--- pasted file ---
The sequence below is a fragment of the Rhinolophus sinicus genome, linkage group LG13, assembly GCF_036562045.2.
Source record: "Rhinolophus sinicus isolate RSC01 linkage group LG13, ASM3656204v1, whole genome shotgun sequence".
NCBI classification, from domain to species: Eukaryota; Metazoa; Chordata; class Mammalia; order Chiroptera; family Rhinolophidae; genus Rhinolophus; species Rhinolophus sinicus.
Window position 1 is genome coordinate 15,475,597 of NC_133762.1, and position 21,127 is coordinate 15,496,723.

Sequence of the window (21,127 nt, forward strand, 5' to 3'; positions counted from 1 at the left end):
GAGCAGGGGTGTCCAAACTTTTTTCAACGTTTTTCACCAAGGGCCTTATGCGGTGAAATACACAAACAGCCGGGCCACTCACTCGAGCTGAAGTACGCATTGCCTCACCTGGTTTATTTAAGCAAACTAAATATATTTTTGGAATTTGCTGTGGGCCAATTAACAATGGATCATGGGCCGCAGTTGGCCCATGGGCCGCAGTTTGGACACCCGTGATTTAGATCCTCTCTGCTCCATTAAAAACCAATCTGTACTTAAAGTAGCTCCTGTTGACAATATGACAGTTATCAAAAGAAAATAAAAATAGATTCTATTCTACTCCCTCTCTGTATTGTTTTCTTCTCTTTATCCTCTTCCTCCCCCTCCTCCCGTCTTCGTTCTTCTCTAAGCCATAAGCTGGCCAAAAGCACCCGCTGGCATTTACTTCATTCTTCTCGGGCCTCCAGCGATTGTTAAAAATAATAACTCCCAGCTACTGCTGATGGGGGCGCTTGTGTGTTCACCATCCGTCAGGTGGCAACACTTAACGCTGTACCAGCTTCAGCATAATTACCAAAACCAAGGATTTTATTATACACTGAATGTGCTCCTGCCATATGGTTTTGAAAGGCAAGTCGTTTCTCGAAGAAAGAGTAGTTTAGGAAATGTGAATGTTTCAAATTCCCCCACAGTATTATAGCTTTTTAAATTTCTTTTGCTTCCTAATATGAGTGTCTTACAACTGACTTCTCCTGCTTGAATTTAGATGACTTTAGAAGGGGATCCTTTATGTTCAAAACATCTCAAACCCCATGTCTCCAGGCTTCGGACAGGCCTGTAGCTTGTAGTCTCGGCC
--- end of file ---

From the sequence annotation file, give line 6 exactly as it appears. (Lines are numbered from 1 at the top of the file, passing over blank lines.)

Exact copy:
GAGCAGGGGTGTCCAAACTTTTTTCAACGTTTTTCACCAAGGGCCTTATGCGGTGAAATACACAAACAGCCGGGCCACTCACTCGAGCTGAAGTACGCATTGCCTCACCTGGTTTATTTAAGCAAACTAAATATATTTTTGGAATTTGCTGTGGGCCAATTAACAATGGATCATGGGCCGCAGTTGGCCCATGGGCCGCAGTTTGGACACCCGTGATTTAGATCCTCTCTGCTCCATTAAAAACCAATCTGTACTTAAAGTAGCTCCTGTTGACAATATGACAGTTATCAAAAGAAAATAAAAATAGATTCTATTCTACTCCCTCTCTGTATTGTTTTCTTCTCTTTATCCTCTTCCTCCCCCTCCTCCCGTCTTCGTTCTTCTCTAAGCCATAAGCTGGCCAAAAGCACCCGCTGGCATTTACTTCATTCTTCTCGGGCCTCCAGCGATTGTTAAAAATAATAACTCCCAGCTACTGCTGATGGGGGCGCTTGTGTGTTCACCATCCGTCAGGTGGCAACACTTAACGCTGTACCAGCTTCAGCATAATTACCAAAACCAAGGATTTTATTATACACTGAATGTGCTCCTGCCATATGGTTTTGAAAGGCAAGTCGTTTCTCGAAGAAAGAGTAGTTTAGGAAATGTGAATGTTTCAAATTCCCCCACAGTATTATAGCTTTTTAAATTTCTTTTGCTTCCTAATATGAGTGTCTTACAACTGACTTCTCCTGCTTGAATTTAGATGACTTTAGAAGGGGATCCTTTATGTTCAAAACATCTCAAACCCCATGTCTCCAGGCTTCGGACAGGCCTGTAGCTTGTAGTCTCGGCC